The Culture Wars• The “Sensation Exhibition” was a show organized by the Royal Academy of Art in London and featured the collection of Charles Saatchi.• The show featured the work of some of England’s best known and controversial artists, those associated with the Young British Association or YBAs , including Damien Hirst, Tracey Emin, and Marcus Harvey.• As is evident from the cover art for the exhibition catalogue, the show was racy, its organizers anticipated to some extent the reaction it received. Cover for catalogue to The Sensation Exhibition.
The Culture WarsChris Ofili (b.1968)•The image of the Virgin Mary wascreated using various materials, includingelephant dung.•She is surrounded by clippings from girliemagazines of breasts and buttocks meatto reinterpret the putti that usuallysurround images of the Virgin.•Certain characteristics of the form areexaggerated including the rear-end, lips, Chris Ofili, The Holy Virgin, 1996.and nose. Paper collage, oil paint, glitter, polyester resin, map pins, elephant dung on linen, 96” x 72”. Victoria Miro Gallery, London.
The Culture WarsChris Ofili (b.1968)•In the artist’s explanation of thepiece he cites his use of dung ismade to reconcile his Catholiceducation with his Nigerianbackground.•His images make reference toracial stereotypes, Blaxploitationmovies, and the lifestyle of gangstarap. Chris Ofili, The Holy Virgin, 1996. Paper collage, oil paint, glitter, polyester resin, map pins, elephant dung on linen, 96” x 72”. Victoria Miro Gallery, London.
The Culture Wars• The inclusion of Ofili’s work in “The Sensation Exhibition,” which came to the United States via the Brooklyn Museum of Art caused outrage amongst Catholics and triggered this response from then Mayour Guiliani: “There’s nothing in the First Amendment that supports horrible and disgusting projects!” -Mayor Rudolph Giuliani, 1999 Chris Ofili, The Holy Virgin, 1996. Paper collage, oil paint, glitter, polyester resin, map pins, elephant dung on linen, 96” x 72”. Victoria Miro Gallery, London.
The Culture Wars• Giuliani attempted to use his power as Mayor to shut the show down by threatening the terms of the Brooklyn Museum’s lease and any future funding.• The threat went all the way to court with Giuliani arguing Ofili’s work along with that of Hirst, and Harvey were offensive.• Giuliani did lose his case and The Chris Ofili, The Holy Virgin, 1996. Brooklyn Museum benefitted from Paper collage, oil paint, glitter, the controversial show. polyester resin, map pins, elephant dung on linen, 96” x 72”. Victoria Miro Gallery, London.
The Culture WarsDamien Hirst (b. 1965)•A leading member of the YBAs,Hirst’s work was also part of the“Sensation Exhibition” andsolicited similar response.•Hirst is known for suspendinganimals in formaldehyde andputting them on display muchlike one would see in a NaturalHistory Museum. Damien Hirst, "The Physical Impossibility of Death in the Mind of Someone Living" 1991. (Refursrbishd in 2006). Tiger shark, glass, steel, 5% formaldehyde solution, 83 ⅞” x 204” x 83 ⅞”. Metropolitan Museum of Art, NY.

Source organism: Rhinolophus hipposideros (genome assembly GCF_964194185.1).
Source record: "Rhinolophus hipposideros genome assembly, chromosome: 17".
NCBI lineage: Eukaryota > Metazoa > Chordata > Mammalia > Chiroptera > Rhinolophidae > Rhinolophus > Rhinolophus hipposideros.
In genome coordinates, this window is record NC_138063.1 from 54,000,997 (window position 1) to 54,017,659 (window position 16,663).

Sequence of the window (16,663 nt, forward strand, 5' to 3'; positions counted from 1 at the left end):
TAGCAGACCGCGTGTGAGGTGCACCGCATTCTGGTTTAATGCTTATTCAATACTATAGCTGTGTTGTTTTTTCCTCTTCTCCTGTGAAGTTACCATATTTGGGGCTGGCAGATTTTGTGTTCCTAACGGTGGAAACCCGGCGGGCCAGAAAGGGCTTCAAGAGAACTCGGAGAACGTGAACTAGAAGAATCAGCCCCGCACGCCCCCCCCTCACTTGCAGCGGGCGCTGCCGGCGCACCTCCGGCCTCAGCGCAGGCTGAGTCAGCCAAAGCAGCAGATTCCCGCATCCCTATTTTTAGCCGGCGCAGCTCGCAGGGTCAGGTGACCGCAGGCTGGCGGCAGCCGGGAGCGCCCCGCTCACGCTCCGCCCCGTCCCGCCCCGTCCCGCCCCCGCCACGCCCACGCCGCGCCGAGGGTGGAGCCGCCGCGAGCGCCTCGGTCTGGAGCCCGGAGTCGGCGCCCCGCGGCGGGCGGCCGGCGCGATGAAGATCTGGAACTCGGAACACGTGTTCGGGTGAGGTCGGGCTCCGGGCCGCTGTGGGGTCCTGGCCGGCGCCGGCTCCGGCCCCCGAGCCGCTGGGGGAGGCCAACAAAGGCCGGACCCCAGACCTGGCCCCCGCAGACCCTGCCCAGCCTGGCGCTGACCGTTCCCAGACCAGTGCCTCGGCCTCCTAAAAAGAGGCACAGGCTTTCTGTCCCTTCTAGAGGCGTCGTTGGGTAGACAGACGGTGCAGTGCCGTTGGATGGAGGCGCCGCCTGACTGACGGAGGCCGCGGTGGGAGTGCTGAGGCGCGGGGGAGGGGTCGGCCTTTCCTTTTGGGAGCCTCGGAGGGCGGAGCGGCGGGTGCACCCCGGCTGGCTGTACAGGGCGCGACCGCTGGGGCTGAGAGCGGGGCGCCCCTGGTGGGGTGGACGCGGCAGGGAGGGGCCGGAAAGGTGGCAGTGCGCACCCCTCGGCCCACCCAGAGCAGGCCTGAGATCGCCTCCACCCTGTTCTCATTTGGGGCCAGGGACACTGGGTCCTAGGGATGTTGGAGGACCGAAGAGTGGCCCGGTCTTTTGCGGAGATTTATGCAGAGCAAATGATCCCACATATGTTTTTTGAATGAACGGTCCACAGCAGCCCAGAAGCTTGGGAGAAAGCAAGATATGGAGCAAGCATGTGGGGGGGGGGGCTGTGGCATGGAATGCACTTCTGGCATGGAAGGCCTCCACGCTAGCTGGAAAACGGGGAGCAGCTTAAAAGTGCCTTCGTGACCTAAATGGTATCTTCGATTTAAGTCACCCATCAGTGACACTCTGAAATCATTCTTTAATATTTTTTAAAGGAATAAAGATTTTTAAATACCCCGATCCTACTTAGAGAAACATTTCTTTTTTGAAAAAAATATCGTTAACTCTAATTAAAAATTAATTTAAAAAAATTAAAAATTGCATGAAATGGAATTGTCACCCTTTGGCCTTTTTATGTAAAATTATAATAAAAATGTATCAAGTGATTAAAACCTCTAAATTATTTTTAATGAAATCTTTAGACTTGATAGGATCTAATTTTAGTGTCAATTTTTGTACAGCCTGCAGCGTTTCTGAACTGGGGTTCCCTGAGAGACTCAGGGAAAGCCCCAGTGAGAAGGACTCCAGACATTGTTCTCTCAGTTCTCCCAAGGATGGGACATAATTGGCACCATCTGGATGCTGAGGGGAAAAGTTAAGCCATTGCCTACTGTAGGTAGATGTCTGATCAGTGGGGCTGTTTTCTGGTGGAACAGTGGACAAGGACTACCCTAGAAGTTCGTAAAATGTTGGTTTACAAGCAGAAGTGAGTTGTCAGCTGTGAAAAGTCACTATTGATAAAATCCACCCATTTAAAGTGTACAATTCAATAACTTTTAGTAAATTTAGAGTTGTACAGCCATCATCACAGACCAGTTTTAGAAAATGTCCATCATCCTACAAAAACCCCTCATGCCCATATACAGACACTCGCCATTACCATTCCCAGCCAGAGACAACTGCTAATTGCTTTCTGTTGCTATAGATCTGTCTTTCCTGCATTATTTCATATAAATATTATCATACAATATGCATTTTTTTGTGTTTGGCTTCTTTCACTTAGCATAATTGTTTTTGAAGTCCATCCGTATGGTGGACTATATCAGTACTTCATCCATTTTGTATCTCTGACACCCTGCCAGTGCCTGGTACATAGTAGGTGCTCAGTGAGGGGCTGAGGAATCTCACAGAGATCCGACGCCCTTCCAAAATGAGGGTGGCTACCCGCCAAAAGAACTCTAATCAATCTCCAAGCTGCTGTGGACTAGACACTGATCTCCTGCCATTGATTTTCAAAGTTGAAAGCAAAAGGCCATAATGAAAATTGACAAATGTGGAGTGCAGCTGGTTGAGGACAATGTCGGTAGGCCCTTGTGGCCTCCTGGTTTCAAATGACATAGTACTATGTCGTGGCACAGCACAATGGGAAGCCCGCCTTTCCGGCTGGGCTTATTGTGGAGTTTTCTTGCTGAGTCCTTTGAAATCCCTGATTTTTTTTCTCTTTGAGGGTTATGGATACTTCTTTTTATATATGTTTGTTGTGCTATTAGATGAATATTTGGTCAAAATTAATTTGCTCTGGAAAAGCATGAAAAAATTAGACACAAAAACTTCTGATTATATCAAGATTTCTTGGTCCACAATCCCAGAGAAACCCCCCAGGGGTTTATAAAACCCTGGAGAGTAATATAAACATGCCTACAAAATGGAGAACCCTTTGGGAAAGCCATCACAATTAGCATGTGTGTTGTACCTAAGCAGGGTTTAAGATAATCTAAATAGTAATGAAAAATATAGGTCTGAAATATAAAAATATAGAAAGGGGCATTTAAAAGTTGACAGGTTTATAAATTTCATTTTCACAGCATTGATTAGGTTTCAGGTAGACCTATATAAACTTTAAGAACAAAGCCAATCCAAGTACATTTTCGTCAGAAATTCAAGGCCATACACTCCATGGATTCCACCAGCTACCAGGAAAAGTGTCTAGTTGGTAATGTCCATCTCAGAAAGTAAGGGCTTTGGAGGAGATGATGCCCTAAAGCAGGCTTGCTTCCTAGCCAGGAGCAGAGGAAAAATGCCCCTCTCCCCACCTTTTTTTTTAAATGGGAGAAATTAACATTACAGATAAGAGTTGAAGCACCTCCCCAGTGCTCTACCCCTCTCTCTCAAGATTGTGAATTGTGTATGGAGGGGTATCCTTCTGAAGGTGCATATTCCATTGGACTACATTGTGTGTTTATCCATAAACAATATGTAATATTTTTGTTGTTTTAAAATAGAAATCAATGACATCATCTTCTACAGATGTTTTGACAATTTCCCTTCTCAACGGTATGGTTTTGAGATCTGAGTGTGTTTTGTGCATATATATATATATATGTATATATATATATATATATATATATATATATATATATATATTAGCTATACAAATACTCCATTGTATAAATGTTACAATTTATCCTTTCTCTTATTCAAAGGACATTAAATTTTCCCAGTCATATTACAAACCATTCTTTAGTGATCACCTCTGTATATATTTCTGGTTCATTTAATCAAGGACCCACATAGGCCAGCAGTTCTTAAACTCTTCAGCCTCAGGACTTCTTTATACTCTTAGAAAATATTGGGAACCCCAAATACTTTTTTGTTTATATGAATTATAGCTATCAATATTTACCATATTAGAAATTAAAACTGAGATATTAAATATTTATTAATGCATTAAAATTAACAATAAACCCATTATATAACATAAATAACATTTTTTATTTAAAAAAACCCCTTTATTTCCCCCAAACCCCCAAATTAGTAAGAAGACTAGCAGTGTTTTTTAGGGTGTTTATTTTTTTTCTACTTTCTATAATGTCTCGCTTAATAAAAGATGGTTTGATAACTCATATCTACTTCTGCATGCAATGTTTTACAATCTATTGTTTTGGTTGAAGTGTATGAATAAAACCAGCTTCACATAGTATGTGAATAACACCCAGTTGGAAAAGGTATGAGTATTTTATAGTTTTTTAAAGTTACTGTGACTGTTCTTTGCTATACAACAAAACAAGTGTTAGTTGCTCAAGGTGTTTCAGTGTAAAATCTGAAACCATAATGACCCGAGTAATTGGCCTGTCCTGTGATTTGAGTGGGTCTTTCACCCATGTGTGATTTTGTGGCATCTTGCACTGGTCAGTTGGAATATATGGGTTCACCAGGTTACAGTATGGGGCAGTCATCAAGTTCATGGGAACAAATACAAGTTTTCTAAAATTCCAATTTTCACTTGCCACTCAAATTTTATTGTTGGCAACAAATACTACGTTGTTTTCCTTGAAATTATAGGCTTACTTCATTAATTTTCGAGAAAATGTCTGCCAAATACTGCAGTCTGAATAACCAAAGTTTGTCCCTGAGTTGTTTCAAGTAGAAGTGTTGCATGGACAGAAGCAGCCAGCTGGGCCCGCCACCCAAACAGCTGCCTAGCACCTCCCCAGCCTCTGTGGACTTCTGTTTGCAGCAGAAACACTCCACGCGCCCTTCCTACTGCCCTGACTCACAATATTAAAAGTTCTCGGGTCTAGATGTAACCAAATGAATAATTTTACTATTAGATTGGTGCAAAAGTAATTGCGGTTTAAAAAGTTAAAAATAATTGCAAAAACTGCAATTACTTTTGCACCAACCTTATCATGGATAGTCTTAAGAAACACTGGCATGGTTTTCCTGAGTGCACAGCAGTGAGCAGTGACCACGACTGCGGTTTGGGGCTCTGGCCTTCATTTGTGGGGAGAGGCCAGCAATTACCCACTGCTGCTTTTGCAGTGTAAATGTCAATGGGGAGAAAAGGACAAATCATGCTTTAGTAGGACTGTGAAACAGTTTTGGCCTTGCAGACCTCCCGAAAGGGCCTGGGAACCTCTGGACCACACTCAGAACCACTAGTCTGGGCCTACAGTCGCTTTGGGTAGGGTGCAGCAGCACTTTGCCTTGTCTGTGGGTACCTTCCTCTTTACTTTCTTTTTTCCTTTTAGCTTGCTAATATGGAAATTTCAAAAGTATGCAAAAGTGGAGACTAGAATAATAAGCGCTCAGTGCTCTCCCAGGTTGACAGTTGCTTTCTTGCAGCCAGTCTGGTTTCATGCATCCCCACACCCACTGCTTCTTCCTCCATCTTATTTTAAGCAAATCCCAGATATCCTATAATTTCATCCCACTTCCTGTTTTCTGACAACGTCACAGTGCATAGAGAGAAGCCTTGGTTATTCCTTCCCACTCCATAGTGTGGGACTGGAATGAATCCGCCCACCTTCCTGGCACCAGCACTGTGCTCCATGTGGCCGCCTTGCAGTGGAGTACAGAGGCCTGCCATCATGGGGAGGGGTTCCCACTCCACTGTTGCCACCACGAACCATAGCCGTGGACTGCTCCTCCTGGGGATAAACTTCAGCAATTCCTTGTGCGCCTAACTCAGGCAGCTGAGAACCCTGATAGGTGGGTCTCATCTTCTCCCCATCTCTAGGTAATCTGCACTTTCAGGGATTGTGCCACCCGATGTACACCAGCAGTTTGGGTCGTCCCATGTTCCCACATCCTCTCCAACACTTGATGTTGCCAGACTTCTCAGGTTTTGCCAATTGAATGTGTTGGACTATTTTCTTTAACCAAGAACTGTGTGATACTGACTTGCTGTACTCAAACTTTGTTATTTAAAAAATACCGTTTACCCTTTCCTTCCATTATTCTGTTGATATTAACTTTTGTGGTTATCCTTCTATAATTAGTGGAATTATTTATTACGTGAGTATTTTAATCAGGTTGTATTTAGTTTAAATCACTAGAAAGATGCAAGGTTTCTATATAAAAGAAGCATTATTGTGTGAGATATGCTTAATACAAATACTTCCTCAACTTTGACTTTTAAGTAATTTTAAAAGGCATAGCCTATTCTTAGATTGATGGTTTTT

The Culture WarsDamien Hirst (b. 1965)•To realize this piece the artistcommissioned a fisherman tocatch a Tiger shark.•He then embalmed the sharkand placed it in a veryMinimalist-inspired container fordisplay.•The work raises questions ofauthorship, the definition of art, Damien Hirst, "The Physical Impossibility of Death in the Mind of Someone Living"and mortality. 1991. (Refursrbishd in 2006). Tiger shark, glass, steel, 5% formaldehyde solution, 83 ⅞” x 204” x 83 ⅞”. Metropolitan Museum of Art, NY.
Appropriation ArtJeff Koons (b. 1955)•The 1990s also saw anabundance of kitsch andappropriation art.•Kitsch is best exemplified inthe work of artist Jeff Koons.•Koons appropriates imagesand objects from the everydayand transforms them into art.•Puppy, was first exhibited atDocumenta in1992. Jeff Koons, Puppy, 1992. 70,000 fresh flowers, 43’ tall. Kassel, Germany.
Appropriation ArtJeff Koons (b. 1955)•Puppy was first realized in Germany.•The artist has since recreated the workfor display in New York, Bilbao, andConnecticut (for model StephanieSeymour and her husband).•Like Marcel Duchamp before him, Koonsappropriates objects and recasts theirfunction to be aesthetic. Jeff Koons, Puppy, 1992. 70,000 fresh flowers, 43’ tall. Kassel, Germany.
Jeff Koons, Puppy, 2000. Rockefeller Jeff Koons, Puppy, 1997. Center, NYC. Guggenheim Museum, Bilboa.
Duchamp, Box in a Valise, From or by Marcel Duchamp or Rrose Sélavy),conceived 1919. Leather valise containing miniature replicas, photographs, colorreproductions of works by Duchamp, and Piero Manzoni, Artist’s Breath, 1960. one "original" drawing Large Glass, Balloon, wood and lead seals, 1.4” x collotype on celluloid, 7 1/2 x 9 1/2”. 7/1” x 7.23”.
Appropriation ArtJeff Koons (b. 1955)•Koons’ work as an appropriationartist is exemplified in works like hisHoover cleaners.•Koons makes use of the Minimalistaesthetic and marries it to consumergoods much like Pop art.•The work brings together high artand low art, popular culture with theaesthetic of the fine arts. Jeff Koons, New Hoover Convertibles, Green, Blue; Double-Decker, c. 1980s. Hoover vacuum cleaners, acrylic glass, and fluorescent lighting, 116” x 41” x 28”. Whitney Museum of American Art, NY.
Appropriation ArtJeff Koons (b. 1955)•Much like Andy Warhol, Koonscarefully selects the objects that willbecome his sculptures and has a teamto realize his vision.•Most often, the artist has permissionto translate the object into his visionbut has been met with copyrightinfringement. Jeff Koons, Rabbit 1986. Steel, 41” x 19” x 12”. The Broad Contemporary Art Museum, Los Angeles.
Jeff Koons (b. 1955)•The work that becameproblematic was his String ofPuppies from 1998.•Koons designed this sculpturebased on an image published in a Art Rogers, Puppies, 1980. Photograph.newspaper featuring a coupleholding a litter of puppies.•The original photographer, ArtRogers, had taken the photographand then sold it to greeting cardcompanies.•Rogers took Koons to court andwon for copyright infringement. Jeff Koons, String of Puppies, 1998. Wood painted sculpture, 42” x 62” x 37”. Edition of 3.